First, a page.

HillTop

Extra Fast Sink for TH Rod

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Noticed this discrepancy between floating and sinking lines years ago when tuning shooting heads cut from DT lines. Floating heads always came out slightly longer and heavier than sinkers for the same feel. Never could work out why this was so just put it down to my casting ability or lack of. Even tried casting them with my eyes closed but the results were the same.

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6 hours ago, essexalan said:

Noticed this discrepancy between floating and sinking lines years ago when tuning shooting heads cut from DT lines. Floating heads always came out slightly longer and heavier than sinkers for the same feel. Never could work out why ...

 

We never had to work out why in the days before the Internet

Edited by SSPey

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2 mins ago, SSPey said:

 

We never had to work out why in the days before the Internet

This was way before the days of the Internet, forgot about it until this thread was posted.

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17 hours ago, Mike Oliver said:

Yes it can get a bit repetitive twitching a crab over the bottom but when you get a take it is pretty cool.

 

In Maine we fished them over both sand and rough ground. 

 

15 feet is an interesting challenge.

 

mike

I love the take.  I am fishing some decent troughs.  In response to your other question, I fish both weighted and unweighted on the T-17.  Crab flies and clousers are weighted- seaducer, and hollows are not.  Completely off topic, I had an absolute blast swinging flies on the two hander with a Skagit head and a 10' T14 tip.   I made up some striper intruders as well as some dubbing brush seaducer style flies and did really well in big current over structure.

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1 hour ago, SSPey said:

 

We never had to work out why in the days before the Internet

Bang on. We just went fishing. No maths in sight. No reviews. No BS. No testosterone.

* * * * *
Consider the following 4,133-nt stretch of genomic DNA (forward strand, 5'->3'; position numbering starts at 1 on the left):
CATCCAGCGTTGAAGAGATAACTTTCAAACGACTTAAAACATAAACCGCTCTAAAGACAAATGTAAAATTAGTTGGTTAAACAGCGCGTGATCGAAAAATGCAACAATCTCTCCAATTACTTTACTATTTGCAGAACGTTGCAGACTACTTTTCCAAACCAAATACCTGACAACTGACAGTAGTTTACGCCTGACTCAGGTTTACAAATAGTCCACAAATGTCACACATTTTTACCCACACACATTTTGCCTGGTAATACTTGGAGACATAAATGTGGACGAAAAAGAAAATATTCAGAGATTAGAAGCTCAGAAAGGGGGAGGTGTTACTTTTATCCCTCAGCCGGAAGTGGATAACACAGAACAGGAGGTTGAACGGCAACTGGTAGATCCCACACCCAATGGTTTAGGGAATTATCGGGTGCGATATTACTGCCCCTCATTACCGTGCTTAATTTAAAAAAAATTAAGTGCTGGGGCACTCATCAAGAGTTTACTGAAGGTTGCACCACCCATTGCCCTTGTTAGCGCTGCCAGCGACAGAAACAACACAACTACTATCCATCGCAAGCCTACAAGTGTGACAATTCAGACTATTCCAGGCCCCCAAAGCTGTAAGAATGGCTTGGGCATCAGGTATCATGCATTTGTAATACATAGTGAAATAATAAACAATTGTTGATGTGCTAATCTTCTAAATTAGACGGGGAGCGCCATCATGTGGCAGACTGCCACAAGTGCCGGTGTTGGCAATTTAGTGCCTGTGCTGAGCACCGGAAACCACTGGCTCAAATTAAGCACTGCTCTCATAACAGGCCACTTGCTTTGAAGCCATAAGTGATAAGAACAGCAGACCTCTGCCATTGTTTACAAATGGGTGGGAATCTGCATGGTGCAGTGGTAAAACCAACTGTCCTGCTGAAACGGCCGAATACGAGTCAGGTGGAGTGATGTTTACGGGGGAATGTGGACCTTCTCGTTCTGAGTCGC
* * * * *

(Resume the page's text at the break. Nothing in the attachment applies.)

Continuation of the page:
Pure  unadulterated fishing.

 

It is still there. Just toss away the so called connected devices.

 

mikey

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6 mins ago, Mike Oliver said:

Bang on. We just went fishing. No maths in sight. No reviews. No BS. No testosterone.

 

Pure  unadulterated fishing.

 

It is still there. Just toss away the so called connected devices.

 

mikey

I like being able to check the tide and the weather while in the loo....  :witty:

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True, or a tide book..... Last year was the first year I really looked tides beyond time of day....  There is something to this whole tide thing...

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18 hours ago, HillTop said:

Yeah thought about buying some T material to play with but can't get the grains to length ratio I'm looking for and like the idea of the heavier UST lines that have some taper to them thinking they would cast better.  Being able to trim them a little to fine tune is appealing as well.    I think worth the investment to experiment with.    

 

HT

 

 

18 hours ago, RedGreen said:

Esa,

 

My UST hover/intermediate heads in 10/11, 9/10, and 8/9wt all have 66% of their mass in the rear of the head. 

 

But the sink5 heads I have are different. The 10/11 UST in sink 5 has 22 grams in the rear half of the head and weighs 42 grams overall. 

 

I have a 750 grain UST which has 28 grams in the rear half and 20 in the front half which is a more typical scandi layout but still a lot of punch. 

 

So this is my finding - I only have the UST's in double density (sink 3/sink 4) and I am pretty sure they are very much fatter in the back but more dense in front (smaller diameter for weight).  The lines are a bit longer than I like to cast on my 11' TH rod.  I prefer heads in the 33' to 35' range and these are 36'+.  If I need to I can keep some of that fatter rear head inside the guides, but another solution is to trim a bit off the tip (from 10" up to around 15") which allows me to keep more of the rear portion of the head outside the guides and to throw larger flies.  Kind of like dropping from a Skagit head with a 10' tip to one with an 8.5' tip.

 

The lengths and weights of these lines varies:

 

6/7wt - 400g   length - 36'

7/8wt - 463g   length - 37'

8/9wt - 525g   length - 38'

9/10 - 586g     length - 40'

10/11 - 648g   length - 42'

 

So for me the ones most useful on my short (11' rods) are the 6/7 through 8/9 wts, based on the lengths of head I typically use.  Cutting 10-15" off the tip reduces the line weight ratings more toward the lower end of the rated line - so from a 7/8 TH rating to a 7, etc...  That heavy rear weighted section is  still plenty to fully load the rod.  I only cut from the front if I am intending to throw larger, heavier or weighted flies THOH. 

 

Agree with Esa that typically I wouldn't do that but, IMO, it works with these lines, just don't over-do it.

Edited by Killiefish

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I have been thinking of cutting the tips on my lesser density UST's to help give a stronger turnover as well as reduce head length so it's easier to get an aerial roll cast away in a headwind. On some of them I have cut them in half and replaced the front half with a portion of head from a 13wt cold saltwater line, just enough to maintain the original weight or just a touch more. Those are great. They deliver any fly I want to but are a tad short if I'm high and dry. They really shine when I'm waist deep in water.